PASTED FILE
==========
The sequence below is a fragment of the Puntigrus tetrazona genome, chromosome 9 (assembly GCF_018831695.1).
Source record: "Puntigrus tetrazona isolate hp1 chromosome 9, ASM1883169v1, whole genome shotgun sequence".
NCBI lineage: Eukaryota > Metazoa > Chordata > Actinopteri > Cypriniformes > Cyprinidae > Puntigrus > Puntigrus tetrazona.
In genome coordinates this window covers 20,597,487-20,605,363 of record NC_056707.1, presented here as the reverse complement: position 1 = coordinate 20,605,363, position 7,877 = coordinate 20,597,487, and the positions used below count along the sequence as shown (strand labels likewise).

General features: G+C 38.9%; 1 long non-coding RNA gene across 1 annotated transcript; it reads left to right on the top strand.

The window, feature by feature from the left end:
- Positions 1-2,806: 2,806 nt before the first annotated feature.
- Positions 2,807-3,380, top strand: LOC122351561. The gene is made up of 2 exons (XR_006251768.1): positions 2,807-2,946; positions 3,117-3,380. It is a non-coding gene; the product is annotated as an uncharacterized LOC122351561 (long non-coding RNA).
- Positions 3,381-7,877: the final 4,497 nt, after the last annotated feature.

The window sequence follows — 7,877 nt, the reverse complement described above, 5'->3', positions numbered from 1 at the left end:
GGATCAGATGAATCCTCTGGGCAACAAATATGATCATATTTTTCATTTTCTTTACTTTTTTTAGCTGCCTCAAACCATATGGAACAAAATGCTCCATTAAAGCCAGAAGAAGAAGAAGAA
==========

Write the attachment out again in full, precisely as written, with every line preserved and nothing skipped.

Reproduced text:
The sequence below is a fragment of the Puntigrus tetrazona genome, chromosome 9 (assembly GCF_018831695.1).
Source record: "Puntigrus tetrazona isolate hp1 chromosome 9, ASM1883169v1, whole genome shotgun sequence".
NCBI lineage: Eukaryota > Metazoa > Chordata > Actinopteri > Cypriniformes > Cyprinidae > Puntigrus > Puntigrus tetrazona.
In genome coordinates this window covers 20,597,487-20,605,363 of record NC_056707.1, presented here as the reverse complement: position 1 = coordinate 20,605,363, position 7,877 = coordinate 20,597,487, and the positions used below count along the sequence as shown (strand labels likewise).

General features: G+C 38.9%; 1 long non-coding RNA gene across 1 annotated transcript; it reads left to right on the top strand.

The window, feature by feature from the left end:
- Positions 1-2,806: 2,806 nt before the first annotated feature.
- Positions 2,807-3,380, top strand: LOC122351561. The gene is made up of 2 exons (XR_006251768.1): positions 2,807-2,946; positions 3,117-3,380. It is a non-coding gene; the product is annotated as an uncharacterized LOC122351561 (long non-coding RNA).
- Positions 3,381-7,877: the final 4,497 nt, after the last annotated feature.

The window sequence follows — 7,877 nt, the reverse complement described above, 5'->3', positions numbered from 1 at the left end:
GGATCAGATGAATCCTCTGGGCAACAAATATGATCATATTTTTCATTTTCTTTACTTTTTTTAGCTGCCTCAAACCATATGGAACAAAATGCTCCATTAAAGCCAGAAGAAGAAGAAGAA